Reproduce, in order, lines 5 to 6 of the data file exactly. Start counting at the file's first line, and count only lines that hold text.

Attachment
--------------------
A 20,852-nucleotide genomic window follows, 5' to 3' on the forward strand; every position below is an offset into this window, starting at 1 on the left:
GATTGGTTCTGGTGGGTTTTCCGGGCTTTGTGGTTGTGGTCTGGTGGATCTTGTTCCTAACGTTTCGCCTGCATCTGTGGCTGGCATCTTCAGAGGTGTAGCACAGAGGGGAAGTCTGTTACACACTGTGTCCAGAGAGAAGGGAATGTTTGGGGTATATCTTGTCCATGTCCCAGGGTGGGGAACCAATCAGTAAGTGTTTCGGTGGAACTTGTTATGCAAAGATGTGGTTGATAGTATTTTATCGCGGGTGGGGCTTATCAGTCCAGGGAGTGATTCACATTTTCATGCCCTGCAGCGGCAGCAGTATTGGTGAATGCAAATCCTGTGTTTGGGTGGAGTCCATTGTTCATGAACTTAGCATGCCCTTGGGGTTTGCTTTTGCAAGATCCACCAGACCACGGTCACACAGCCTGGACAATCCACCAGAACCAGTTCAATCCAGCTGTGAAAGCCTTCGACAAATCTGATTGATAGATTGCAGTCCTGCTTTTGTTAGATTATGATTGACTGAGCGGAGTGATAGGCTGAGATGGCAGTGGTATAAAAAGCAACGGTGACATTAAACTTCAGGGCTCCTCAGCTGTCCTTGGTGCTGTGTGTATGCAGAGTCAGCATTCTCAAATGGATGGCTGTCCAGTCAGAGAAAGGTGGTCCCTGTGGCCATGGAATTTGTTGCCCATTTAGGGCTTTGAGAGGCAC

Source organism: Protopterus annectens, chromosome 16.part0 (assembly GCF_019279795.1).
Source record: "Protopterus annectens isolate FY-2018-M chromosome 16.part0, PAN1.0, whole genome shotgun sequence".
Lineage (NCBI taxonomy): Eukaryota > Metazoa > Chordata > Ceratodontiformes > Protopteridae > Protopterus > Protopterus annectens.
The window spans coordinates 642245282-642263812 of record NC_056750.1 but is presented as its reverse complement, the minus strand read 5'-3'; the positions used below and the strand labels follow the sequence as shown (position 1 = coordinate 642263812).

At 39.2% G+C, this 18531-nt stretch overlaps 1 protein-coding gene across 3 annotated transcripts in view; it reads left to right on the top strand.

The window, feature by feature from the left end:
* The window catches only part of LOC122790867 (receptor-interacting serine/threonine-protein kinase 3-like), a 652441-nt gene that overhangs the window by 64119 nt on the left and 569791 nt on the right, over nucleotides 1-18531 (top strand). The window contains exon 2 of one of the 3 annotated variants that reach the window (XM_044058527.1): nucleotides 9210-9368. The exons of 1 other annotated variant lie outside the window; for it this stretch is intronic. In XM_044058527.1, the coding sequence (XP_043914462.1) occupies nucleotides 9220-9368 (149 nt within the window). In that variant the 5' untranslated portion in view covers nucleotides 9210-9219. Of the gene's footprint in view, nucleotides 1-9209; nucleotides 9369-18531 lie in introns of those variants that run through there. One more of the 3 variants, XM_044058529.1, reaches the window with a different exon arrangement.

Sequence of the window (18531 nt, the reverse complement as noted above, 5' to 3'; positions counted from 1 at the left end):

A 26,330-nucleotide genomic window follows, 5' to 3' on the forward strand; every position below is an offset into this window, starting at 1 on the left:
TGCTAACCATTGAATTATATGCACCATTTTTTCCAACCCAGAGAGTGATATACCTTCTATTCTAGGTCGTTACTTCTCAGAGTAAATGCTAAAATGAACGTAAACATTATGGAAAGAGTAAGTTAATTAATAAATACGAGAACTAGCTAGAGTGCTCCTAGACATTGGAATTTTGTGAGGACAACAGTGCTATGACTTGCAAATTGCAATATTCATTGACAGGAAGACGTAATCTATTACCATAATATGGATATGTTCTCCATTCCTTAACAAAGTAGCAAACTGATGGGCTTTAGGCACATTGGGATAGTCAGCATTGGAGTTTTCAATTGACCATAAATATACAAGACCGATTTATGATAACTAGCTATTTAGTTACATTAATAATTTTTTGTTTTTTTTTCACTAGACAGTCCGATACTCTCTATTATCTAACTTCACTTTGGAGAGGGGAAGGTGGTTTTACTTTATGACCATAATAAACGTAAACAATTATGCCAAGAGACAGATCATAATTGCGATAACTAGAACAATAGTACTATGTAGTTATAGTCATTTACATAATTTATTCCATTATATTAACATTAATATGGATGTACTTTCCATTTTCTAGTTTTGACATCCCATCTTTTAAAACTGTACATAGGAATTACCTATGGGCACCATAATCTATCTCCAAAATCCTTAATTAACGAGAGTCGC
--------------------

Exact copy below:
Lineage (NCBI taxonomy): Eukaryota > Metazoa > Chordata > Ceratodontiformes > Protopteridae > Protopterus > Protopterus annectens.
The window spans coordinates 642245282-642263812 of record NC_056750.1 but is presented as its reverse complement, the minus strand read 5'-3'; the positions used below and the strand labels follow the sequence as shown (position 1 = coordinate 642263812).